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January 25, 2016

National finalist: Platinum award
Structural systems
T.Y. Lin International

Photos courtesy of T.Y. Lin International
The Port Mann Bridge in British Columbia is North America’s second-longest cable-stayed bridge.

Project: Port Mann Bridge/Highway 1
Client: Transportation Investment Corp.

Two five-lane deck structures are supported by a central pylon.

T.Y. Lin International was the chief design engineer and project design manager for the Port Mann Bridge replacement in British Columbia.

The project involved construction of a new cable-stayed bridge and improvements to Highway 1. It is the largest transportation infrastructure project in the province’s history.

T.Y. Lin International worked closely with the contractor, Kiewit-Flatiron Partnership, and the project owner, Transportation Investment Corp., to build the new bridge.

The Port Mann Bridge replaces an older, inefficient structure. The design-build project includes the 10-lane, 2,789-foot-long bridge crossing the Fraser River, plus a 1,148-foot-long south approach and a 2,690-foot-long north approach. Its 1,542-foot-long main span, 623-foot-long side spans, and 171-foot-wide deck make the bridge the largest main span crossing in Western Canada, North America’s second-longest cable-stayed bridge, and one of the world’s widest bridges.

The bridge has two separate five-lane deck structures supported by a single central pylon, and the twin decks are separated by a 33-foot median where two distinctive, 535-foot-high single-mast concrete towers as well as the central pylons are located. This superstructure supports 10 lanes instead of the five lanes originally envisioned. There also is a barrier-separated, 10-foot-wide bicycle/pedestrian path on the east flank.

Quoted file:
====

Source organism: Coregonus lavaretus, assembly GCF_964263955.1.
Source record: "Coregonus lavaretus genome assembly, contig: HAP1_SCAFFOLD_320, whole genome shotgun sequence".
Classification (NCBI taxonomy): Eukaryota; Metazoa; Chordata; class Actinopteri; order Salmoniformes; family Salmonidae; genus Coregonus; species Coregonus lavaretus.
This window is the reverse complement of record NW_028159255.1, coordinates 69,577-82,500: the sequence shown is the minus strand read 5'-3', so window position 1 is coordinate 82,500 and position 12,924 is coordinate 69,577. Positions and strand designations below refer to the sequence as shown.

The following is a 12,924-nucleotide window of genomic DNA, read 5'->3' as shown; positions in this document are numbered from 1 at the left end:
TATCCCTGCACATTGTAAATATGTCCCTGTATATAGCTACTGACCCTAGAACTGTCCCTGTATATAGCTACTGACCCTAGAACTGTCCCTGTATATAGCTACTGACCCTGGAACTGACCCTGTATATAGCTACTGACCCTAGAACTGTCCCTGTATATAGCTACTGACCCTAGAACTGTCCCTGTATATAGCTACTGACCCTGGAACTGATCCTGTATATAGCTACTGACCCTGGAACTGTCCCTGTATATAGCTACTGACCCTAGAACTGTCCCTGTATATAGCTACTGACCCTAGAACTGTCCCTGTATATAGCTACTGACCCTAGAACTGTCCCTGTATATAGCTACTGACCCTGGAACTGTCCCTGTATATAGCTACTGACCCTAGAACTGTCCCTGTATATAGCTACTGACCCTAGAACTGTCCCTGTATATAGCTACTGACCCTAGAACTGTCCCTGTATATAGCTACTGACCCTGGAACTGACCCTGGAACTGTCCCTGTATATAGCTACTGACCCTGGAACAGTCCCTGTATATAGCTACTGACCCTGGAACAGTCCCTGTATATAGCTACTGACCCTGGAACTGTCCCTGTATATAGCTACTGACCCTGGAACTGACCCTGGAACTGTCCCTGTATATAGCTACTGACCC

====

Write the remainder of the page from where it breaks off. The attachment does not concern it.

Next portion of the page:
The Port Mann Bridge opened in two phases. Phase 1 included eight traffic lanes and opened a year earlier than planned. Phase 2 opened the final two lanes and the multi-use path. The project was completed on time and on budget in August 2015.

The Port Mann Bridge now helps reduce travel time for drivers by as much as 50 percent, or up to one hour of drive time each day. The value of the anticipated travel time and operating cost savings is estimated to have a present value of more than $5 billion Canadian over a 35-year operating period. The bridge also introduces new transportation alternatives, including transit, cycling and walking.

Greg Johnson of owner Transportation Investment Corp. commended T.Y. Lin International “for their outstanding work on the seismically resilient, visually stunning bridge … The success of this project was made possible in large part by the intensive, positive coordination and collaboration that took place throughout the life of the project.”





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